Occasionally I hear comments from teachers like “My IT department says we are required by law to block YouTube, Facebook, etc.” Um, no it doesn’t and you don’t even have to believe me. Check out this 2011 article from MindShift interviewing then Department of Education’s Director of Education Technology, Karen Cator, dispelling myths about blocked websites in schools. Here is the real deal. The laws that lead to schools needing to make filtering decisions (CIPA, mainly) are grey, not as granular as many believe, and may not even apply to your school. As a result, filtering decisions really need to be collaborative decisions made with a focus on teaching and learning with teachers, administrators, parents, and teachers in the room, reflecting the norms and values of the community. They should never be left up to just one individual and constantly communicated throughout your organization. And having worked in multiple IT departments, your technical staff will thank you for not having to make these decisions all alone.
Focus on Behaviors
One of my fellow IT Directors recently asked me, “With more open filters aren’t you worried kids will use your network to try to access inappropriate material?” Smirking I responded, “No, because we strive to create engaging lessons and our teachers monitor what’s happening in the classroom. Frankly, if the kids wanted to access inappropriate websites they would just use their 4G-enabled smart phones.” Every school needs clear, device-agnostic expectations and consequences that focus on behaviors. If a kid brings a Playboy magazine to school or tries to access the site on their phone the consequences should be the same regardless of the tool that was used. Similarly, if an employee is wasting time reading magazine or surfing Facebook the consequences should be clear and focused on the behavior that is the problem. Filters will never change behaviors, only clear consequences and expectations will.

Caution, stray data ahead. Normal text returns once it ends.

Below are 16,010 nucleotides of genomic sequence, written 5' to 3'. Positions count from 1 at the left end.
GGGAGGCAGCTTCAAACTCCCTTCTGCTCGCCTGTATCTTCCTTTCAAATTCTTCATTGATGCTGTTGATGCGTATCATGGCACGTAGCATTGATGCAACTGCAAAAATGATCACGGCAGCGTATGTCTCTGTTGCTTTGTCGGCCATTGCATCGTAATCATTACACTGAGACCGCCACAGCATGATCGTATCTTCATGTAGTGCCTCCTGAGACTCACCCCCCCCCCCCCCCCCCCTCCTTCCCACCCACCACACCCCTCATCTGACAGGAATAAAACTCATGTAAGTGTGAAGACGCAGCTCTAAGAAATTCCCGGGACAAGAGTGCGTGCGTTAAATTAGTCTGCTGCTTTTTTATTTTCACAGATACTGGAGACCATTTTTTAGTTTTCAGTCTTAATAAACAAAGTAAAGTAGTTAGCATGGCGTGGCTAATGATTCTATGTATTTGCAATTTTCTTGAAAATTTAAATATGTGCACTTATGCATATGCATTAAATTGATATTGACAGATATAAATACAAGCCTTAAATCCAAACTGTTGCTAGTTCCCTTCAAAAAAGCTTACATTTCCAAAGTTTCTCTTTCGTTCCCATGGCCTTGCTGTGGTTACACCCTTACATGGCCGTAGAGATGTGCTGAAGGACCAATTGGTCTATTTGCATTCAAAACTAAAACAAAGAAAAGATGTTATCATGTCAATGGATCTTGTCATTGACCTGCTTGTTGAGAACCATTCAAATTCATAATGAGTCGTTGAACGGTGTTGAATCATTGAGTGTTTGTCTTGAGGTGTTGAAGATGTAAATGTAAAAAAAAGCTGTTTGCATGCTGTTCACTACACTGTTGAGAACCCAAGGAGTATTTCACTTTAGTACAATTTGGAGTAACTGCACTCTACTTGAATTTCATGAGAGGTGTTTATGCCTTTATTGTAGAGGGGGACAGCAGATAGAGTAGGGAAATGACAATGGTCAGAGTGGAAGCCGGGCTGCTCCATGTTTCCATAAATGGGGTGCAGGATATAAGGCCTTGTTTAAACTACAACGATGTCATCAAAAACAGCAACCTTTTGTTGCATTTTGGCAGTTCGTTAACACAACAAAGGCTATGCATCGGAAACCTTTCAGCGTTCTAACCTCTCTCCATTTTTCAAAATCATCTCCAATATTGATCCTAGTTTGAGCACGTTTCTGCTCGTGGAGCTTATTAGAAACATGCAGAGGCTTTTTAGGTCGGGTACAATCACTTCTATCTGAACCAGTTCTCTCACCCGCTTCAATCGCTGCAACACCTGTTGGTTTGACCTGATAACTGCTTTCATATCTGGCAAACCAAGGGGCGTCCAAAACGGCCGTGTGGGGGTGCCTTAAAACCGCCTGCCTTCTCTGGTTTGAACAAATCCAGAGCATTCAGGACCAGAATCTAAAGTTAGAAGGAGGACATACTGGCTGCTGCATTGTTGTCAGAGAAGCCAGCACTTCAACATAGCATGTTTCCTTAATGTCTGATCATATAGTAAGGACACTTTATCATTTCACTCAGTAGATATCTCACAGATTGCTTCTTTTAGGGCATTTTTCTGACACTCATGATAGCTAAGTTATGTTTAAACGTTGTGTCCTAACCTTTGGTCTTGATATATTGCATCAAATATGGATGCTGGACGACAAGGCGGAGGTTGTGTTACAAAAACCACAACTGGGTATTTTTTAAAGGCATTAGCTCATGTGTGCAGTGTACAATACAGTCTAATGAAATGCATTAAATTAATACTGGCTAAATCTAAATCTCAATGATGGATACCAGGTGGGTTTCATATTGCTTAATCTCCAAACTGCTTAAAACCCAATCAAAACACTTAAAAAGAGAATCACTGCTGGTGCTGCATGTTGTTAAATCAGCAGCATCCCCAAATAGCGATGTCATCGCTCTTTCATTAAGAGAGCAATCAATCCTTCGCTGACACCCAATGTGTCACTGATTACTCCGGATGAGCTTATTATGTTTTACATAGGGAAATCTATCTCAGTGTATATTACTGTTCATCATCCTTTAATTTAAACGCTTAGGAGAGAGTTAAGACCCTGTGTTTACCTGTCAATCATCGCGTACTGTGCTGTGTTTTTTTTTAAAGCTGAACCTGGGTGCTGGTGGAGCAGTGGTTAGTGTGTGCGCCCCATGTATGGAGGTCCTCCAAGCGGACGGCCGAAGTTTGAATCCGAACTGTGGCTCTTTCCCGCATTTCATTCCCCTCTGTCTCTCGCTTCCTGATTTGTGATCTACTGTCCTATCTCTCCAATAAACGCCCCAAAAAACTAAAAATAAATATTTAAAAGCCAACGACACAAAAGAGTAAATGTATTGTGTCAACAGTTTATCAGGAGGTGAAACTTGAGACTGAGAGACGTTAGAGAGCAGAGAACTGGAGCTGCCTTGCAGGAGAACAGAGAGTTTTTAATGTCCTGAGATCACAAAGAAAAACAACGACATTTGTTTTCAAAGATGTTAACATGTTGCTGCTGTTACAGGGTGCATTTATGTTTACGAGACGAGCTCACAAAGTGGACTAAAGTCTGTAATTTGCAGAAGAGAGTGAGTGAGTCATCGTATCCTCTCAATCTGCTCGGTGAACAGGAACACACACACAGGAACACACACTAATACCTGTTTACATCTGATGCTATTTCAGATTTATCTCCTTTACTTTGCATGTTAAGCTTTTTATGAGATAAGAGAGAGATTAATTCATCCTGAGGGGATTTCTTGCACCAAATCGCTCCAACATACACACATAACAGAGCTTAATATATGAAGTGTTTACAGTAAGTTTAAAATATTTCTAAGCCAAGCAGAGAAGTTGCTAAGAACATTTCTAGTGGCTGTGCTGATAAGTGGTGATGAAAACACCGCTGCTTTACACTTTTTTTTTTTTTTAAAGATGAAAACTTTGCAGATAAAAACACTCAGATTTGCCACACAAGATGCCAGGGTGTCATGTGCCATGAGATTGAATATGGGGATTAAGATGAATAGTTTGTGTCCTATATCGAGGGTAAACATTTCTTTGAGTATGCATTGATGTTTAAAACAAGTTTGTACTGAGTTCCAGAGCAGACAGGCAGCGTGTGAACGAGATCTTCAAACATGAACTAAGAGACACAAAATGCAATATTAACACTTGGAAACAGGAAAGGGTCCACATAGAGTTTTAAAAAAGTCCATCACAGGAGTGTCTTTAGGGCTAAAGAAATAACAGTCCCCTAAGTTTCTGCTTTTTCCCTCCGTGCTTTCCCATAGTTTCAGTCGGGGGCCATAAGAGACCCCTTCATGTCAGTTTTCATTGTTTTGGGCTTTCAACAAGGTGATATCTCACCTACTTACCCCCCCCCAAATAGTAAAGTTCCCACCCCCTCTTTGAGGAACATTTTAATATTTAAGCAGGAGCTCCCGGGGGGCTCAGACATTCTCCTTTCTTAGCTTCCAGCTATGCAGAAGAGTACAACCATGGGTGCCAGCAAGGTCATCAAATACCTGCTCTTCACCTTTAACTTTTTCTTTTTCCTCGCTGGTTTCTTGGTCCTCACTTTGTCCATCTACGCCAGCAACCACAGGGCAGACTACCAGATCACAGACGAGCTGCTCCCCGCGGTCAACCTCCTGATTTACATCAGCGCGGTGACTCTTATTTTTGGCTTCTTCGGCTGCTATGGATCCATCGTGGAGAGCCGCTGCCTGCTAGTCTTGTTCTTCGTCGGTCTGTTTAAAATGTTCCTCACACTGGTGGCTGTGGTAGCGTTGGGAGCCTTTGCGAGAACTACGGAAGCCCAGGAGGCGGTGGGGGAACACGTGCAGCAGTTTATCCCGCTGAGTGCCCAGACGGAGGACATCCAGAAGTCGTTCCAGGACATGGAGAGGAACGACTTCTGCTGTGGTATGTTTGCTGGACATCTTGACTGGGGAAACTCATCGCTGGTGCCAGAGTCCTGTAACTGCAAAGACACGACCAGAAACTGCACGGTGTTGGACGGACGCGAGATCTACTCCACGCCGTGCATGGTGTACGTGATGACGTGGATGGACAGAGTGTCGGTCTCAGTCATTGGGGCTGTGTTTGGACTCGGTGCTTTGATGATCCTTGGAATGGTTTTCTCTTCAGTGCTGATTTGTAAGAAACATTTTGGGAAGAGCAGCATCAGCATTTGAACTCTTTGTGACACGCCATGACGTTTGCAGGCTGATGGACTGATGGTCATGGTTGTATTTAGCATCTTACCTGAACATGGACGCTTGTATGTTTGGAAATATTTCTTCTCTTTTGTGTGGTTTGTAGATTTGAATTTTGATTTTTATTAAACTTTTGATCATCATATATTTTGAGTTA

Kids Will Make Mistakes
News alert – kids sometimes make poor choices. Perhaps it is just the middle school teacher in me, but I kind of expect kids will make mistakes and school is the place where I want that to occur. Back up and re-read that sentence. I know that idea freaks some people out, but school is the place where mistakes should happen, rather than waiting until they are 18, on their own, and trying to figure things out. The world is not filtered. It is wide open. For example, how many of you are running filtering software on your home Internet connection? Since we focus on behaviors and expectations while creating a secure, yet usable network, we have established a learning environment where kids are not only safe but supported and mentored should they make a poor choice.
Sometimes I wonder if I am the only crazy person who thinks this way, but then I head back to my IT Department or talk to my Executive Director and realize I am not alone. Tonight I also hung out with Bud Hunt, Dean Shareski, and Mike Gras and realize that our philosophy isn’t isolated to Natomas Charter School. Also, Andrew Schwab wrote an amazing, related post just last week. There are educators and community leaders throughout the United States who are creating safe and dynamic learning environments for their teachers and students. My hope is that you will use this post and all of the links above as a tool for starting the conversation with your school and technology leaders.